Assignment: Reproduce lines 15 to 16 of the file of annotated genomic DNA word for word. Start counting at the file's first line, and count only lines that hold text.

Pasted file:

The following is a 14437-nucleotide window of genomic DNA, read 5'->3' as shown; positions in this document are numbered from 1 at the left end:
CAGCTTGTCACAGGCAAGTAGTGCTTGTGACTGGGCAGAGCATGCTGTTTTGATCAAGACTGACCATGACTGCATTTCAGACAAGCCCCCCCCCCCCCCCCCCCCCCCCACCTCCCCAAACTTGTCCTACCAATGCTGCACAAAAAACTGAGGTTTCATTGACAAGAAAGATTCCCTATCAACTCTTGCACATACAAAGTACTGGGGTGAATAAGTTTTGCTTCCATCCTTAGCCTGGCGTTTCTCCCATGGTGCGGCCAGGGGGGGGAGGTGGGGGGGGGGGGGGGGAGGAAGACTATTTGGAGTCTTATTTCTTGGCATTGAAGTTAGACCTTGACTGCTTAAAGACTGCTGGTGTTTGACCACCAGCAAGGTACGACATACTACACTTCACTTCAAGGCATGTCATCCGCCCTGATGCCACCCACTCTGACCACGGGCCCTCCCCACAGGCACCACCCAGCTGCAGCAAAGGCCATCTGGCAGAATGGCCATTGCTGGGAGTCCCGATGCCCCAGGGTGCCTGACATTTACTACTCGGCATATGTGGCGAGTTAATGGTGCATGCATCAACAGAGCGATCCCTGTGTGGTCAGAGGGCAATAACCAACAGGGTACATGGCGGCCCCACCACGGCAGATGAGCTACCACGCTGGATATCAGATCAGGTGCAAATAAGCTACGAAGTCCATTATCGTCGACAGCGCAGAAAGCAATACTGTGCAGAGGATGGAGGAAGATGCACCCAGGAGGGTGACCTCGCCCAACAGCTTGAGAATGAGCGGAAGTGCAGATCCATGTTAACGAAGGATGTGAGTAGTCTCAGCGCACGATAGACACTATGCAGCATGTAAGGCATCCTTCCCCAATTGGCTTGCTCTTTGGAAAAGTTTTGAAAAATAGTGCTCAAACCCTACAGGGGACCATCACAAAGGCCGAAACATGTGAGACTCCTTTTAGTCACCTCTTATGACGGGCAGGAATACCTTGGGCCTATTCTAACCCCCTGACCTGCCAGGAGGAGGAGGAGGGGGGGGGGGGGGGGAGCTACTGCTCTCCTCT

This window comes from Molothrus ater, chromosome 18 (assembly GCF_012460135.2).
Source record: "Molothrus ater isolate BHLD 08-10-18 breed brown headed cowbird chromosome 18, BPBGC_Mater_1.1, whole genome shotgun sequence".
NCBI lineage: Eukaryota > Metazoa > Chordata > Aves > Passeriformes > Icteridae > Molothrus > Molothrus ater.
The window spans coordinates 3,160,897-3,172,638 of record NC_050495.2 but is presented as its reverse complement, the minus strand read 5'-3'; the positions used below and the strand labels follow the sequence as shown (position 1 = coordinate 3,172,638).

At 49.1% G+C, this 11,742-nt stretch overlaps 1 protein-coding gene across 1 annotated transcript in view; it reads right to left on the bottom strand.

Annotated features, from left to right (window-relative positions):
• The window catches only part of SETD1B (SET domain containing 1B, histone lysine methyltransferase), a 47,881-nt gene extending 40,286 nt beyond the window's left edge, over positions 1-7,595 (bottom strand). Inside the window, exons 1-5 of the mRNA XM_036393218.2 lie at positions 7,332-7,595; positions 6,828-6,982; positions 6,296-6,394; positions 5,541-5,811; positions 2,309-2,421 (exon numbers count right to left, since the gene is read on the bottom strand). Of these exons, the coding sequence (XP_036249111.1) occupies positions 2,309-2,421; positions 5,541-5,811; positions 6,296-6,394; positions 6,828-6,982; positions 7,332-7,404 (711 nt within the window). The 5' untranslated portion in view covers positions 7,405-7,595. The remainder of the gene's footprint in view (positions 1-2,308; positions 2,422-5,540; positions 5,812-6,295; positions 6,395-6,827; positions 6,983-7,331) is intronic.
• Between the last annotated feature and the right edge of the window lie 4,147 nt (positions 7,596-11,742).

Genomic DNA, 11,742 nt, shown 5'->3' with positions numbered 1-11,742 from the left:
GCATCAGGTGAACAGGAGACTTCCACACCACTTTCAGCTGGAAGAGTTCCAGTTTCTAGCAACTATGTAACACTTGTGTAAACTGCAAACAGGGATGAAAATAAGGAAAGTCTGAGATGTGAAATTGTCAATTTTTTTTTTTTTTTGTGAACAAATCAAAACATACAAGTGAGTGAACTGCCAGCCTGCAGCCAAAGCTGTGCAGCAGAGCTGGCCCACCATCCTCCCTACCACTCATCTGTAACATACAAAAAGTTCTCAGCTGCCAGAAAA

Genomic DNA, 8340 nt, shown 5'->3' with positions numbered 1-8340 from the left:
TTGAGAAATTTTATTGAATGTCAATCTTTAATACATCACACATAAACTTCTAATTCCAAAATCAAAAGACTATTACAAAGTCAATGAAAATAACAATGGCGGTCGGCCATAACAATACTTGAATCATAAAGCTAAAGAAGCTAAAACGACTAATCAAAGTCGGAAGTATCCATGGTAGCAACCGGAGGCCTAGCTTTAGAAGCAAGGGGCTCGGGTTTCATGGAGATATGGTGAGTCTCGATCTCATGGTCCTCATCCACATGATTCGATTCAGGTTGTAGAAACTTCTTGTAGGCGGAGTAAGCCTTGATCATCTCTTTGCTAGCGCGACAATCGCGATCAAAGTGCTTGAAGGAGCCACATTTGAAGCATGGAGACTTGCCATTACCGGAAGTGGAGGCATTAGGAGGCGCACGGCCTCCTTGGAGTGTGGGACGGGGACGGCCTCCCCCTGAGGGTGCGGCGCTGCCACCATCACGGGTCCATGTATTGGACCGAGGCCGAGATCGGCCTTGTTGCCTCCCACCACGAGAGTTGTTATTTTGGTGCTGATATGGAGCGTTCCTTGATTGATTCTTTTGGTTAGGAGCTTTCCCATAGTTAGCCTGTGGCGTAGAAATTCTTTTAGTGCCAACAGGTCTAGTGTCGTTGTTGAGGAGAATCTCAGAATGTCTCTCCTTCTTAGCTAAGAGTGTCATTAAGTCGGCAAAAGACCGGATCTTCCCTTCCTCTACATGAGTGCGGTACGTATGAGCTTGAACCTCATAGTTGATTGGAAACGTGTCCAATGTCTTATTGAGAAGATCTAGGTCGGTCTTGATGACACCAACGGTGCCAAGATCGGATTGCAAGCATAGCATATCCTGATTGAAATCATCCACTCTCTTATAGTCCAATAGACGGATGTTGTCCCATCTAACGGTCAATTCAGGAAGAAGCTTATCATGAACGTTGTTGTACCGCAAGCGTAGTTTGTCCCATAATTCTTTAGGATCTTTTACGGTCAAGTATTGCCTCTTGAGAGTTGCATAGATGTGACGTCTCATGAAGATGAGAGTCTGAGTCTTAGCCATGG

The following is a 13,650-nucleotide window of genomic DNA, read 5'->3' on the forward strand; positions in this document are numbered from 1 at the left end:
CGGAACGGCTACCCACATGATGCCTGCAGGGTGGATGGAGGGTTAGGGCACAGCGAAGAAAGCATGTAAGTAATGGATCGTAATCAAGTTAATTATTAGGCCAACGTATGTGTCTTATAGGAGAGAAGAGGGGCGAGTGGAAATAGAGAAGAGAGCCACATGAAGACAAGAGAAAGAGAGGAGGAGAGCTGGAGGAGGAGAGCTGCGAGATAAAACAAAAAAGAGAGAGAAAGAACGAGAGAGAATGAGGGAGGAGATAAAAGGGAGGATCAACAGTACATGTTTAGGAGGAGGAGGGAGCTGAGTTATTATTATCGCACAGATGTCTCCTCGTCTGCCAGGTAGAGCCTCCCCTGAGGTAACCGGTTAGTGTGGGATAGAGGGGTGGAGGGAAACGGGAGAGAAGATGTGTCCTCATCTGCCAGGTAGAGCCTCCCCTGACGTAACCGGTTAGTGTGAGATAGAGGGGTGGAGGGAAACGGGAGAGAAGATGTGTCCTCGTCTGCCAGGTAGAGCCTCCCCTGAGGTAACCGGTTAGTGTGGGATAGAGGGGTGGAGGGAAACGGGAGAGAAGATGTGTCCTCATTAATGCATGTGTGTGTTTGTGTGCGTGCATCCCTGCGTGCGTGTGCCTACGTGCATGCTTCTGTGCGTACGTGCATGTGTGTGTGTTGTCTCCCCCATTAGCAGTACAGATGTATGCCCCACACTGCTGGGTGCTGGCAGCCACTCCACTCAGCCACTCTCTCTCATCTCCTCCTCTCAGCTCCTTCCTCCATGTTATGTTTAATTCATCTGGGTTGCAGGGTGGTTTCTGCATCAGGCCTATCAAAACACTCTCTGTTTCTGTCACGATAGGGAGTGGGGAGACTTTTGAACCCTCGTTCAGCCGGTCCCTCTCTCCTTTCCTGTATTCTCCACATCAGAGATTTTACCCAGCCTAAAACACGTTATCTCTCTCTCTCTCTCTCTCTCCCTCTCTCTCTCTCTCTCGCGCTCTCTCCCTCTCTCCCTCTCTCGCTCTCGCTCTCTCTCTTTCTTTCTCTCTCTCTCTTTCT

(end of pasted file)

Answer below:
The following is a 13,650-nucleotide window of genomic DNA, read 5'->3' on the forward strand; positions in this document are numbered from 1 at the left end:
CGGAACGGCTACCCACATGATGCCTGCAGGGTGGATGGAGGGTTAGGGCACAGCGAAGAAAGCATGTAAGTAATGGATCGTAATCAAGTTAATTATTAGGCCAACGTATGTGTCTTATAGGAGAGAAGAGGGGCGAGTGGAAATAGAGAAGAGAGCCACATGAAGACAAGAGAAAGAGAGGAGGAGAGCTGGAGGAGGAGAGCTGCGAGATAAAACAAAAAAGAGAGAGAAAGAACGAGAGAGAATGAGGGAGGAGATAAAAGGGAGGATCAACAGTACATGTTTAGGAGGAGGAGGGAGCTGAGTTATTATTATCGCACAGATGTCTCCTCGTCTGCCAGGTAGAGCCTCCCCTGAGGTAACCGGTTAGTGTGGGATAGAGGGGTGGAGGGAAACGGGAGAGAAGATGTGTCCTCATCTGCCAGGTAGAGCCTCCCCTGACGTAACCGGTTAGTGTGAGATAGAGGGGTGGAGGGAAACGGGAGAGAAGATGTGTCCTCGTCTGCCAGGTAGAGCCTCCCCTGAGGTAACCGGTTAGTGTGGGATAGAGGGGTGGAGGGAAACGGGAGAGAAGATGTGTCCTCATTAATGCATGTGTGTGTTTGTGTGCGTGCATCCCTGCGTGCGTGTGCCTACGTGCATGCTTCTGTGCGTACGTGCATGTGTGTGTGTTGTCTCCCCCATTAGCAGTACAGATGTATGCCCCACACTGCTGGGTGCTGGCAGCCACTCCACTCAGCCACTCTCTCTCATCTCCTCCTCTCAGCTCCTTCCTCCATGTTATGTTTAATTCATCTGGGTTGCAGGGTGGTTTCTGCATCAGGCCTATCAAAACACTCTCTGTTTCTGTCACGATAGGGAGTGGGGAGACTTTTGAACCCTCGTTCAGCCGGTCCCTCTCTCCTTTCCTGTATTCTCCACATCAGAGATTTTACCCAGCCTAAAACACGTTATCTCTCTCTCTCTCTCTCTCTCCCTCTCTCTCTCTCTCTCGCGCTCTCTCCCTCTCTCCCTCTCTCGCTCTCGCTCTCTCTCTTTCTTTCTCTCTCTCTCTTTCT